MOUNT VERNON — With the search still ongoing for the missing teen in the Kokosing River near Hazel Dell Road, EMS and rescue crews face a group of difficult challenges when searching a moving body of water for a person.

An EMS rescue worker, speaking with the News on condition that he not be named, said dive teams can encounter many variables during a search and have to move with caution themselves in order to work safely.

In a typical water rescue or recovery operations, usually the water is murky and, especially recently, very fast moving. With all of the recent rains, the water is often described as chocolate milk and when it moves quickly – along with a large amount of debris – it creates difficulties for divers, the rescue worker said.

He said that divers are typically tied to tenders, which are lifelines to the shore, and the diver and tender are often times connected to a rope and sometimes a communication line so they can stay in contact. Typically, bodies will be found close to where they were last seen, but fast-moving water is an exception to that.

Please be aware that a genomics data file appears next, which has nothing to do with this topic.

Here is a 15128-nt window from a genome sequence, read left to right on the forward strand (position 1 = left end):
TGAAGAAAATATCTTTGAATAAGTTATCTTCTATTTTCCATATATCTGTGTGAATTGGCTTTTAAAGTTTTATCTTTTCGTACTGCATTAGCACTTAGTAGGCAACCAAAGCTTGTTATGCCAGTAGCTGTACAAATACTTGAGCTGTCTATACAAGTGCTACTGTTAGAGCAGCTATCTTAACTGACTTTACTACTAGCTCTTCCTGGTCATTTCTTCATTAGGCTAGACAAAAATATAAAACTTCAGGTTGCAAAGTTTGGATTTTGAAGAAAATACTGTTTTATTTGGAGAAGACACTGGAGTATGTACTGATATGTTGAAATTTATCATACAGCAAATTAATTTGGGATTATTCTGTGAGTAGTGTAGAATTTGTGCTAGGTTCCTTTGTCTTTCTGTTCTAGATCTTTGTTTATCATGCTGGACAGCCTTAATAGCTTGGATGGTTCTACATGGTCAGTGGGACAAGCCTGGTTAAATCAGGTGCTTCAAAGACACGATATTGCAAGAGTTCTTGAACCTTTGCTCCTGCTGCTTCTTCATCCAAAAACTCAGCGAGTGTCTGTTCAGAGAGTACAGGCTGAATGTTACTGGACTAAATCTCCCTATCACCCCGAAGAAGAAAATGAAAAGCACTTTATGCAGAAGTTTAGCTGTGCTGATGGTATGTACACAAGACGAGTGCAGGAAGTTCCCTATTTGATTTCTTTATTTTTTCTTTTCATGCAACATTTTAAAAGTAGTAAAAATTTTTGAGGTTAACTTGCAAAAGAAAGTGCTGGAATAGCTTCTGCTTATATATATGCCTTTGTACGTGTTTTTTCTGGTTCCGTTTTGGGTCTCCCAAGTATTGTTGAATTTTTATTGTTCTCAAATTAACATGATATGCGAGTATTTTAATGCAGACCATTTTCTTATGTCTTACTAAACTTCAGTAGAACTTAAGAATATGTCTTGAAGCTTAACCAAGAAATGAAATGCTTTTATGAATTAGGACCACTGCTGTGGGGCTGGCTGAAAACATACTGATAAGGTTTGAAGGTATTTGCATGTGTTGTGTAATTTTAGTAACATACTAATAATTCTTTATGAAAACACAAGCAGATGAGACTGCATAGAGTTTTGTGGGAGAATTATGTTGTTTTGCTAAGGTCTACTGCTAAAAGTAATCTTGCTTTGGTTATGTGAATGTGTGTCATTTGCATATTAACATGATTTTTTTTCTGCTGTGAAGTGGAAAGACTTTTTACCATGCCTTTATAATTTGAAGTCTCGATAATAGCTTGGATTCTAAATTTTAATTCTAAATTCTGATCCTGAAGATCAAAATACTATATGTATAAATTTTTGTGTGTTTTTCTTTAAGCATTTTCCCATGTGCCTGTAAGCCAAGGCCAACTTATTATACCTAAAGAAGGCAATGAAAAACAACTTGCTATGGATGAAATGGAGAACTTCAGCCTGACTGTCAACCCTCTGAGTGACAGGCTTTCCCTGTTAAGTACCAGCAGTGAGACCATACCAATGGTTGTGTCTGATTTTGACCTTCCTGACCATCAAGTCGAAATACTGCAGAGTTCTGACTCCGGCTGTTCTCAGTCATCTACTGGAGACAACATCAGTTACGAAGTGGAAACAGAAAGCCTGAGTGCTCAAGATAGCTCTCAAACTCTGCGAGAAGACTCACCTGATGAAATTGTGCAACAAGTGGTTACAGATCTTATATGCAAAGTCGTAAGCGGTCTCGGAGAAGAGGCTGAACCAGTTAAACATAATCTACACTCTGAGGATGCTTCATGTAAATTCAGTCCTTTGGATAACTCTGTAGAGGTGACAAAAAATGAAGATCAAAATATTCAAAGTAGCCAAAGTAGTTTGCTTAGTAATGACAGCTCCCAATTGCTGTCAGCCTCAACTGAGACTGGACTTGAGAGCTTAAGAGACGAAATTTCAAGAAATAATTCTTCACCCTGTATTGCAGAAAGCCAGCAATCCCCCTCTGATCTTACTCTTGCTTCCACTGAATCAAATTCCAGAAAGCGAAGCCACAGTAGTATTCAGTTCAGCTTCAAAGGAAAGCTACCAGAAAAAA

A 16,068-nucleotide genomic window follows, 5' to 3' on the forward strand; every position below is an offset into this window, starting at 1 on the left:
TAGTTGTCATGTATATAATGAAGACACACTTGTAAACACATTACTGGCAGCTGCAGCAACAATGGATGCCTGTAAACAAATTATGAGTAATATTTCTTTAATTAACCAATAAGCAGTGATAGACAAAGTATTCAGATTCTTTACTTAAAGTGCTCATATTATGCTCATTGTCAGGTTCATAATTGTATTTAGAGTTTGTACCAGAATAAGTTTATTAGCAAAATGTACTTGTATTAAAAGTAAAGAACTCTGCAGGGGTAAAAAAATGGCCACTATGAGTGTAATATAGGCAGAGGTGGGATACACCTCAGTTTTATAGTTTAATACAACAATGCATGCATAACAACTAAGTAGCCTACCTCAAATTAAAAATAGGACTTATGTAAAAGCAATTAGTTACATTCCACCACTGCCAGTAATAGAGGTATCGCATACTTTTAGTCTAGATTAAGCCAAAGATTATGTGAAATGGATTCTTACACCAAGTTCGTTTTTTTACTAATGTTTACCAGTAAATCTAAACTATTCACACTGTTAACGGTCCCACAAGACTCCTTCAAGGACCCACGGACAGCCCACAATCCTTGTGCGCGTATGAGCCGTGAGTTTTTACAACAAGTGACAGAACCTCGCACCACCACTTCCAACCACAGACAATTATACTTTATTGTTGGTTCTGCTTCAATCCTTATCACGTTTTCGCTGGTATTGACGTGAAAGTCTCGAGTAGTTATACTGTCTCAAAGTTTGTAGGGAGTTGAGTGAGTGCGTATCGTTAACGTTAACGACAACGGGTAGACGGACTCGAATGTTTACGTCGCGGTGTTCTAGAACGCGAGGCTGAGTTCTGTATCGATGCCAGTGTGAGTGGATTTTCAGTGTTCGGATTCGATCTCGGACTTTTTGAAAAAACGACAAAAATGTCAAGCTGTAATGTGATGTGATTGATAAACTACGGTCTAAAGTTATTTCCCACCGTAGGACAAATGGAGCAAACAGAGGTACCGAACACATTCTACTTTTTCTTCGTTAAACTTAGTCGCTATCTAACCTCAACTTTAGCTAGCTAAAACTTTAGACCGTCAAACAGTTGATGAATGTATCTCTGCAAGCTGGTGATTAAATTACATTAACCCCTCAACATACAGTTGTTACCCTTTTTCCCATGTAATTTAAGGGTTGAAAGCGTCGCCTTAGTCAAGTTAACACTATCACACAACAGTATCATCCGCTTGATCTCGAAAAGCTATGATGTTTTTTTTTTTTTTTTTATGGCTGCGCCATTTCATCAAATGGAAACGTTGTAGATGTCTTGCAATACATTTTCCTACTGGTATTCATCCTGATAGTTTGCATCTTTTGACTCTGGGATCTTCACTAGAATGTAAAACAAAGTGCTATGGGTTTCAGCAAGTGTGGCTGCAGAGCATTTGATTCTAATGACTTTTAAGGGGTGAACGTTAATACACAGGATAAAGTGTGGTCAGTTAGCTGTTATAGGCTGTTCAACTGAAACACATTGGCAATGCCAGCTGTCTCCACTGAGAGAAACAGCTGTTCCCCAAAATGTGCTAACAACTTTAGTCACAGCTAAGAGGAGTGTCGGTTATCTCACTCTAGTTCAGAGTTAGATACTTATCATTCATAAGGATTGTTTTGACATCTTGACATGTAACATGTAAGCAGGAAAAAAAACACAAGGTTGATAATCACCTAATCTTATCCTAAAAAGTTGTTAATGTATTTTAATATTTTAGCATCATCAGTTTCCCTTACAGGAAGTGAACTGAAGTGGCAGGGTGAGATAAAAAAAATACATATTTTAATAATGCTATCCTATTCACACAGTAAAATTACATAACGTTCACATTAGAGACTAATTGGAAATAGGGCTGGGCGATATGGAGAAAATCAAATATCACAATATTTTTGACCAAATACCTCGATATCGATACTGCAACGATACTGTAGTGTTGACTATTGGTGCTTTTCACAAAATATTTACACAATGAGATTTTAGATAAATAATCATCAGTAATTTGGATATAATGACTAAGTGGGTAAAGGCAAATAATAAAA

Divers will typically only do a five-foot arch per time due to the lack of visibility and the currents. The water conditions are typically so cloudy that the divers can’t even see their own hands in front of their faces.

The dive teams typically use equipment based on the river conditions. Boats are common in most scenarios, which switch from rescue operations to recovery missions after a certain amount of time.

Some boats have a side sonar system that allows them to see “shapes” under water. Sometimes specialty search groups go to the scene and bring cadaver dogs that can smell gasses to help locate bodies.

One other side effect to finding a body under water is the reality of finding a body.

Many times, the surviving family members are on the scene and since the emergency crews can’t see well under water, they have to reach out and touch until they realize they have encountered a body. Emotions are high because everyone on the scene wants to find the victim.

Despite the difficulties, from law enforcement to the fire department, everyone comes together to get the job done, the rescue worker said.

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John Wareham: 740-397-5333 or john.wareham@mountvernonnews.com and on Twitter, @mountvernonnews